The FCC might be heating up the old net neutrality debate again come Thursday. The agency is expected to propose the rules that would determine how business around the Internet will be treated in the years to come. In this latest version, FCC chair Tom Wheeler is expected to adopt President Obama's stance to treat broadband providers the same way telecommunications companies are treated and to regulate them as public utilities, giving government more weight over the deals between broadband providers and content providers, much to the chagrin of many in the industry.

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$19.5M in counterfeit NFL merch seized by Homeland Security

$19.5M in counterfeit NFL merch seized by Homeland Security

As you sit down to watch the Super Bowl tomorrow, rest easy knowing that your favorite NFL jersey and other sportswear is authentic, legitimate, and safe, thanks to officials at Homeland Security. Much like they do every year around this time, government authorities have just announced that millions of dollars in counterfeit, "unsafe" NFL merchandise have been seized, this time amounting to $19.5 million. That means you have a few less knockoff sports team jerseys, shirts, and hats to worry about.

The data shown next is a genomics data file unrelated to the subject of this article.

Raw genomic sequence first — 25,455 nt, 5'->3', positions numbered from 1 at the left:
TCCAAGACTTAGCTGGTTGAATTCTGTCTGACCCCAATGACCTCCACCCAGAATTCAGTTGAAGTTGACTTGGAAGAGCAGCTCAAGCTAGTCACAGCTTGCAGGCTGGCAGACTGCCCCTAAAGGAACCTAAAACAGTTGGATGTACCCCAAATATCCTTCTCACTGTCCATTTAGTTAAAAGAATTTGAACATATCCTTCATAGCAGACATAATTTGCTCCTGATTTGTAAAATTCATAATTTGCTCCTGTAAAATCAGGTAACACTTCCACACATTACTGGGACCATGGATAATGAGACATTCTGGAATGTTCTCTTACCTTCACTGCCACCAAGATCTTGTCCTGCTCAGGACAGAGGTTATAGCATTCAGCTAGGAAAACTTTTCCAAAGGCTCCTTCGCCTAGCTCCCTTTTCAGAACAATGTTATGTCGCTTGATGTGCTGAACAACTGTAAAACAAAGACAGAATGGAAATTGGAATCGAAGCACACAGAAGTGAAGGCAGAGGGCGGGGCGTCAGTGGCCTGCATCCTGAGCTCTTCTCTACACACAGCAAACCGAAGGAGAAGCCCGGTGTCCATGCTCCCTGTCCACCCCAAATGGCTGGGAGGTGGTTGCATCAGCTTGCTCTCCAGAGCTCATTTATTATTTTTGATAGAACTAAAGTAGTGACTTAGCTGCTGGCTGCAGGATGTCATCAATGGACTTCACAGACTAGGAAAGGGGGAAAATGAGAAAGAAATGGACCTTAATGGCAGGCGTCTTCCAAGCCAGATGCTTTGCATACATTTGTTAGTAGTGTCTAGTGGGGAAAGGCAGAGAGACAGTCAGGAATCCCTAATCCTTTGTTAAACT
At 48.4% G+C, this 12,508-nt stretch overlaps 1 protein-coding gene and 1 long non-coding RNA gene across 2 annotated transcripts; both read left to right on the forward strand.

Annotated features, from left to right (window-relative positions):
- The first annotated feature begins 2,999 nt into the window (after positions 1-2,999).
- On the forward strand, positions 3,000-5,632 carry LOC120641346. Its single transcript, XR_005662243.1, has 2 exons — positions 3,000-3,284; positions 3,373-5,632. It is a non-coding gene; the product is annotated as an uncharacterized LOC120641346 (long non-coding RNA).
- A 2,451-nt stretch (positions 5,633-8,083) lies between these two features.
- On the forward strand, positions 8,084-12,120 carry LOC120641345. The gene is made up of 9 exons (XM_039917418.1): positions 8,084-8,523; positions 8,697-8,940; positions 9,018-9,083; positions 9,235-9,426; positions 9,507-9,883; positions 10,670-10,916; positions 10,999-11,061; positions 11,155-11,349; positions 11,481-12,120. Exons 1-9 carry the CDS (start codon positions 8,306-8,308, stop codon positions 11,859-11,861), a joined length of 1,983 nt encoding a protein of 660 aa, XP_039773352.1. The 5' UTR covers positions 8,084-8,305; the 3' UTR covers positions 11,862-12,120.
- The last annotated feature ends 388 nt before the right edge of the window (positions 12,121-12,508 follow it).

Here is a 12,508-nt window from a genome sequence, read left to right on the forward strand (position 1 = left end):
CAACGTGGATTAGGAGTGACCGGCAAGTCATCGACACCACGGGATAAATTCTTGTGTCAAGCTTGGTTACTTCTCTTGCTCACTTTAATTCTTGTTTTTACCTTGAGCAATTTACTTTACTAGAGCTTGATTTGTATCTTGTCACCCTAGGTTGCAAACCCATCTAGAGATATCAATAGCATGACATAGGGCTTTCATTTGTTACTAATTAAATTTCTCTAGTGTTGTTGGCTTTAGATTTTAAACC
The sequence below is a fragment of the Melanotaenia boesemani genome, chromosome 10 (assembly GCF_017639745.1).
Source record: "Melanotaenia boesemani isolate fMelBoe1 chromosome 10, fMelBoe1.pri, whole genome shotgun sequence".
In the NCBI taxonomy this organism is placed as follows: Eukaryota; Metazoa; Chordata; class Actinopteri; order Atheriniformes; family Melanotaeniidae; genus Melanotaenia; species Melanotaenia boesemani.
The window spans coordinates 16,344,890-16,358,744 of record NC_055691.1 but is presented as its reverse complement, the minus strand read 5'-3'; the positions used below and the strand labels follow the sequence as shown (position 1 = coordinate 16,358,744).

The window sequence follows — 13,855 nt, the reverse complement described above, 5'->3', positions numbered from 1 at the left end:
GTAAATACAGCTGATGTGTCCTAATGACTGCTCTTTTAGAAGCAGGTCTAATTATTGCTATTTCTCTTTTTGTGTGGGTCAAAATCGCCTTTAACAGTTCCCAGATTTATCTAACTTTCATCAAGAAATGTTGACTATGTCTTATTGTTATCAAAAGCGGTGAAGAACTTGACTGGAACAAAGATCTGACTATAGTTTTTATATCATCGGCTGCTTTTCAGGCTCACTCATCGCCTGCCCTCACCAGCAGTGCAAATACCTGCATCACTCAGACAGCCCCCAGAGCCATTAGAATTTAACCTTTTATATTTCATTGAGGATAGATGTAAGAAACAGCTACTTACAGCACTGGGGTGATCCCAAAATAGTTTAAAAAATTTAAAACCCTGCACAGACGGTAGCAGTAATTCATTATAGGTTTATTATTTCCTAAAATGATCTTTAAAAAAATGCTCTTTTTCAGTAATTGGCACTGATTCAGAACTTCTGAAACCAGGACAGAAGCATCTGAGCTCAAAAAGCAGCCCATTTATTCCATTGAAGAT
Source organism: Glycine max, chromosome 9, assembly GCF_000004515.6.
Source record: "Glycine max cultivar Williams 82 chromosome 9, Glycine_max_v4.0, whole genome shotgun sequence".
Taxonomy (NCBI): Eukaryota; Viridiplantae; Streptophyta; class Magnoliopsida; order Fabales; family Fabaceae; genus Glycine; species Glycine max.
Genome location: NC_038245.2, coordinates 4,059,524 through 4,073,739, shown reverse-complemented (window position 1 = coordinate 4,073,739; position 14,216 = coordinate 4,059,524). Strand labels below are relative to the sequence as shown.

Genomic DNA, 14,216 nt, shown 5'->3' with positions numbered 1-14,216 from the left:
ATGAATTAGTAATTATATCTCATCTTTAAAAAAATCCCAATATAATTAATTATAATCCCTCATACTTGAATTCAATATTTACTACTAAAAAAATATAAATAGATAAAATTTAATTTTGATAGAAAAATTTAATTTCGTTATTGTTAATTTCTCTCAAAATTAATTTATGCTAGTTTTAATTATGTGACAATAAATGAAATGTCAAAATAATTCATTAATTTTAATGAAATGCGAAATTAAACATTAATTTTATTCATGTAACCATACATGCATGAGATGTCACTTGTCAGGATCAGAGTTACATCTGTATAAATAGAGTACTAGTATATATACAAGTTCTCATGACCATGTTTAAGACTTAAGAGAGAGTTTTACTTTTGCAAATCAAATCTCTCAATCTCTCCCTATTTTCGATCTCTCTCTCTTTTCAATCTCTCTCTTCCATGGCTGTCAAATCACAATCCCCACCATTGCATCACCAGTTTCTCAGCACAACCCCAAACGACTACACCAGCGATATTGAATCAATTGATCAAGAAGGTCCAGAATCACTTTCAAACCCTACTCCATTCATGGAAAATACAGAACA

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Germany to give self-driving cars a highway test track

Germany to give self-driving cars a highway test track

While many governments are wary of the progress of autonomous, self-driving cars, Germany is taking quite an opposite stance. As a country that is readily associated with the automobile industry, it can't but be interested in the development of the cars of the future. That is why the German government will be setting up the A9 Autobahn highway in Bavaria as a specialized track to be used for testing such self-driving automobiles in the hopes that the country will become a world leader in this market segment as well.